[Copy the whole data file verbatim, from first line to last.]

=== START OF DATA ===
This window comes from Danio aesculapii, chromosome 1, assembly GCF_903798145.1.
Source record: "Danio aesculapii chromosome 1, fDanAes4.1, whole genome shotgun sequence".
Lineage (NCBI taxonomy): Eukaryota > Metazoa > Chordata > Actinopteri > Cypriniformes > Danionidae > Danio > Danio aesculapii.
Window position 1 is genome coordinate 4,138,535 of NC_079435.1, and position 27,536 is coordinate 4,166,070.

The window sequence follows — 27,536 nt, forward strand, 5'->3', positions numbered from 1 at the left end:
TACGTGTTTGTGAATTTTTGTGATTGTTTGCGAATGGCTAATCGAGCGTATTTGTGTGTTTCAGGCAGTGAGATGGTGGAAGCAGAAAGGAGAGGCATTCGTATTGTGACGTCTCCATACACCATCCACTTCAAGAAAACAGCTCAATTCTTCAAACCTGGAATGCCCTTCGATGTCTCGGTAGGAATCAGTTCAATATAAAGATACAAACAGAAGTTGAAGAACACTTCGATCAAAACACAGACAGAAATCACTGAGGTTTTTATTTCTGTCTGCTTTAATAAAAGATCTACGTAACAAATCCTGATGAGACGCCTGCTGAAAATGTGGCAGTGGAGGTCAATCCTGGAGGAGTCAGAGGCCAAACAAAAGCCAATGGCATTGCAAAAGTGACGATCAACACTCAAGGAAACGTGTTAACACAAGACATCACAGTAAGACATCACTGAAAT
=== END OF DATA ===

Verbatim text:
This window comes from Danio aesculapii, chromosome 1, assembly GCF_903798145.1.
Source record: "Danio aesculapii chromosome 1, fDanAes4.1, whole genome shotgun sequence".
Lineage (NCBI taxonomy): Eukaryota > Metazoa > Chordata > Actinopteri > Cypriniformes > Danionidae > Danio > Danio aesculapii.
Window position 1 is genome coordinate 4,138,535 of NC_079435.1, and position 27,536 is coordinate 4,166,070.

The window sequence follows — 27,536 nt, forward strand, 5'->3', positions numbered from 1 at the left end:
TACGTGTTTGTGAATTTTTGTGATTGTTTGCGAATGGCTAATCGAGCGTATTTGTGTGTTTCAGGCAGTGAGATGGTGGAAGCAGAAAGGAGAGGCATTCGTATTGTGACGTCTCCATACACCATCCACTTCAAGAAAACAGCTCAATTCTTCAAACCTGGAATGCCCTTCGATGTCTCGGTAGGAATCAGTTCAATATAAAGATACAAACAGAAGTTGAAGAACACTTCGATCAAAACACAGACAGAAATCACTGAGGTTTTTATTTCTGTCTGCTTTAATAAAAGATCTACGTAACAAATCCTGATGAGACGCCTGCTGAAAATGTGGCAGTGGAGGTCAATCCTGGAGGAGTCAGAGGCCAAACAAAAGCCAATGGCATTGCAAAAGTGACGATCAACACTCAAGGAAACGTGTTAACACAAGACATCACAGTAAGACATCACTGAAAT